Chaka Mkali

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Community organizers lay foundation for racial equity agenda in Minneapolis

OUR MPLS: strategic proposals aimed at keeping City leaders accountable to communities of color

By Charles Hallman 

Staff Writer


With new leadership now at Minneapolis City Hall, a coalition of locally based organizations have developed a new racial and economic justice agenda for the city. Their dialogue at a recent community meeting reflected a new enthusiasm and optimism for moving with this new leadership in “moving racial equity forward.”

“What would racial and economic justice in Minneapolis look like?” asked Vina Kay last week during a monthly community meeting hosted by Minneapolis City Council Member Elizabeth Glidden at Butter Bakery Café on the city’s South Side. “We have a lot of trouble thinking that way about [racial justice] in Minneapolis,” she said, adding that the community needs to help City leaders see “that these disparities run throughout our communities and cut across multiple issues.”

Kay, research and policy director for Organizing Apprenticeship Project (OAP); Hope Communities Organizing and Community Building Director Chaka Mkali; and Avi Viswanathan, an organizer for HIRE Minnesota spoke on OUR MPLS, whose key components include “authentic community engagement” by City leaders with communities of color and low-income communities “in defining City priorities,” prioritizing bus rapid transit in low-income neighborhoods, and more investment in youth programming. “We came together in mid-December because we saw this as an opportunity — a lot of new leadership” including a new mayor and several new council members in Minneapolis, recalled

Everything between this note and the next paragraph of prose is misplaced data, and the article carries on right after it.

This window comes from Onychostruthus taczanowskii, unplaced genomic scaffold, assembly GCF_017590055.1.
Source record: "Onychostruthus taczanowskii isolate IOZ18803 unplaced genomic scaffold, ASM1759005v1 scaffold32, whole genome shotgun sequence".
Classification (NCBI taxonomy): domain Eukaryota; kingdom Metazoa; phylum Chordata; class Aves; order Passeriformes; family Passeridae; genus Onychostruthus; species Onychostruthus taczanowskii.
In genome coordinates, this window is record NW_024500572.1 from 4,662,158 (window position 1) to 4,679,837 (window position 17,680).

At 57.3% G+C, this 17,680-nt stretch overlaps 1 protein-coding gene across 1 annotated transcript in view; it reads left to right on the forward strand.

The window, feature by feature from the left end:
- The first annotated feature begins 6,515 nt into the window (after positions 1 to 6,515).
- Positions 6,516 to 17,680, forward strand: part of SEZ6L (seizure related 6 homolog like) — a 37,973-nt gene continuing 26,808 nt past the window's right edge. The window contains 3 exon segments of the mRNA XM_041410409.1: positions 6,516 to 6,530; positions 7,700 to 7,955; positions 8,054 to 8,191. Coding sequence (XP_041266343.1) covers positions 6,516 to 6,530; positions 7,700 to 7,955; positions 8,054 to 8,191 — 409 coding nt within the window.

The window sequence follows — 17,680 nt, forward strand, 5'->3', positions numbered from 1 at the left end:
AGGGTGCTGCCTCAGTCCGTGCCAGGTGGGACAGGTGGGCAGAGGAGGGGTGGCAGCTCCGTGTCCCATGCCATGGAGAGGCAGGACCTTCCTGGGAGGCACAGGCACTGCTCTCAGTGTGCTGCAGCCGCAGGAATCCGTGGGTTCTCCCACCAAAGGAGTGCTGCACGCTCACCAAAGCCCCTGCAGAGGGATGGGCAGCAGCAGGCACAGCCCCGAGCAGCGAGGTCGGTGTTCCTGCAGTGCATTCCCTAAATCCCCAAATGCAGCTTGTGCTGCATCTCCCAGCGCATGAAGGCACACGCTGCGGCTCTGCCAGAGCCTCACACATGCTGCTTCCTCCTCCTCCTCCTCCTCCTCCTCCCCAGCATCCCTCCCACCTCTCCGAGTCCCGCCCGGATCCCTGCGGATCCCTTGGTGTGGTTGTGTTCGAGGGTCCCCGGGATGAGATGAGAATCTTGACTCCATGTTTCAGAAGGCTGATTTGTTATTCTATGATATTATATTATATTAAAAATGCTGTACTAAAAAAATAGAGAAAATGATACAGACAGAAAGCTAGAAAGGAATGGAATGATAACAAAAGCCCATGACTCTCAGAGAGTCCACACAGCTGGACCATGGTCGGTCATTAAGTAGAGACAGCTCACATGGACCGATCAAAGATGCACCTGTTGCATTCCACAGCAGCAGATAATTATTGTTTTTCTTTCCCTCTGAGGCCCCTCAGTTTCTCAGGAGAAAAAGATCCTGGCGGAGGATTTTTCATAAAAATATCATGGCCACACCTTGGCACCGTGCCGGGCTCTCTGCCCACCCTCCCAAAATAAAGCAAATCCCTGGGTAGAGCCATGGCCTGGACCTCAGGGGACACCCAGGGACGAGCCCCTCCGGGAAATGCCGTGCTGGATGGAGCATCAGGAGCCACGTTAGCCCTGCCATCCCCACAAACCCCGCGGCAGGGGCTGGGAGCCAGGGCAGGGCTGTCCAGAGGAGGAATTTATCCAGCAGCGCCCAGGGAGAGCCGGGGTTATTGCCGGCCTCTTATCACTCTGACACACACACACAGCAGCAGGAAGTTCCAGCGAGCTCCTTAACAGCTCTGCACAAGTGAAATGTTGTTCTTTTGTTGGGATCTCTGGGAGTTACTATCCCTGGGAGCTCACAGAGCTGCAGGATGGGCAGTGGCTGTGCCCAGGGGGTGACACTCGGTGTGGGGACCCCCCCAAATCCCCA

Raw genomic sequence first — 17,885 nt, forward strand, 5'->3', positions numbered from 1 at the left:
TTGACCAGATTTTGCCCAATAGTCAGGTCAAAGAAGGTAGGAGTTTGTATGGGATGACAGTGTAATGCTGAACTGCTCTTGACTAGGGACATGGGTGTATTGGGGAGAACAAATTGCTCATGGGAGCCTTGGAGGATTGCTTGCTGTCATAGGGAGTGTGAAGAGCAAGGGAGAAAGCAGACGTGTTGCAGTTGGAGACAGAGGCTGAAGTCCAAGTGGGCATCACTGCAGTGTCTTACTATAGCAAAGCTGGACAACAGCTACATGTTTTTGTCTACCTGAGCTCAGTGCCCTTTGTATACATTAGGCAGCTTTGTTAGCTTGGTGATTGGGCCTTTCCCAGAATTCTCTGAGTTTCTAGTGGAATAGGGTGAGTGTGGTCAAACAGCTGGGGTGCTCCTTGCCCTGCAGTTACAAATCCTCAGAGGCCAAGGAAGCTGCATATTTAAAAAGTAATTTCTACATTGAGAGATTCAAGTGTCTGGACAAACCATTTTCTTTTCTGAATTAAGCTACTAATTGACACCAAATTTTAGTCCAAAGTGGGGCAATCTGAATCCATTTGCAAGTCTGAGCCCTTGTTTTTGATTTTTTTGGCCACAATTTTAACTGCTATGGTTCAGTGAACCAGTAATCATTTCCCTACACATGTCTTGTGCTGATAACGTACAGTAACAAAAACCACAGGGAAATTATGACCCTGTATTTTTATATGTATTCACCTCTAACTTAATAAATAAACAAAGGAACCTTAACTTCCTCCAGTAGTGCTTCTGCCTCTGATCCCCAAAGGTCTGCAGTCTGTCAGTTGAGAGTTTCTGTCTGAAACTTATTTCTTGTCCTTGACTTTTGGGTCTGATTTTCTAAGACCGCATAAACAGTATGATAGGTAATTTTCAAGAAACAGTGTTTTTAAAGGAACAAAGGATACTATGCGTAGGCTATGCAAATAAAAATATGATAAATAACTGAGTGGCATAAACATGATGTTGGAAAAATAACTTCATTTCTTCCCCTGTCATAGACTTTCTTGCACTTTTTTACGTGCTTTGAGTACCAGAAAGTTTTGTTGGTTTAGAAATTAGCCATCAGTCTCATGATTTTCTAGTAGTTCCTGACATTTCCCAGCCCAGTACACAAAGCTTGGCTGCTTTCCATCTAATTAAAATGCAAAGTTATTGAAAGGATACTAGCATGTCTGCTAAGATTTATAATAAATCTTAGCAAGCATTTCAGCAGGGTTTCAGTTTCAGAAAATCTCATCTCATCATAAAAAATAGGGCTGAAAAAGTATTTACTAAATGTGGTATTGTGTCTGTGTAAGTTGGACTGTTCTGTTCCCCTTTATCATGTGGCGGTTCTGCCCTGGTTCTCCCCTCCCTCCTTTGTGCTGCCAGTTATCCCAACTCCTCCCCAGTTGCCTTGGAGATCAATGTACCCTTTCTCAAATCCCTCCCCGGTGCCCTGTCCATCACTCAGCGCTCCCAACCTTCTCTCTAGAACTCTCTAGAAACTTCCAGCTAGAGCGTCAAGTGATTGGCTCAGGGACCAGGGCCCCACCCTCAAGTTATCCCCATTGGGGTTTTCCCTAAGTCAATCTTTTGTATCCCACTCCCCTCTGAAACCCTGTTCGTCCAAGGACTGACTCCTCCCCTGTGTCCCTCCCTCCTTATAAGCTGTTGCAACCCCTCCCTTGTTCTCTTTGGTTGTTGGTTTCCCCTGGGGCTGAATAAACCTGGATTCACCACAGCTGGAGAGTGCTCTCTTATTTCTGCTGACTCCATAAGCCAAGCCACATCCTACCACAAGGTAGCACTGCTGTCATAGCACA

Kay. Minneapolis “is a racial and unjust city right now,” she pointed out. Continue Reading →

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Main Street Project tackles array of justice issues

Empowerment at the grassroots is their forte
By Vickie Evans-Nash
Contributing Writer


Main Street Project is a grassroots organizing initiative with three primary areas of interest: economic justice, civic engagement and media justice. Neil Ritchie is founder and executive director of Main Street Project, established in 2005, initially the nonpartisan arm of the League of Rural Voters established in 1986. For about 25 years Ritchie has done rural community organizing work from both a political and economic development perspective. In 2005, Main Street Project responded to a Northwest Area Foundation initiative to encourage leadership in four states that represented their geographic territory — Minnesota, Iowa, Oregon and Idaho. They would assist immigrant populations in rural communities that did not get the same attention as urban communities or have the same access to philanthropic resources. Continue Reading →

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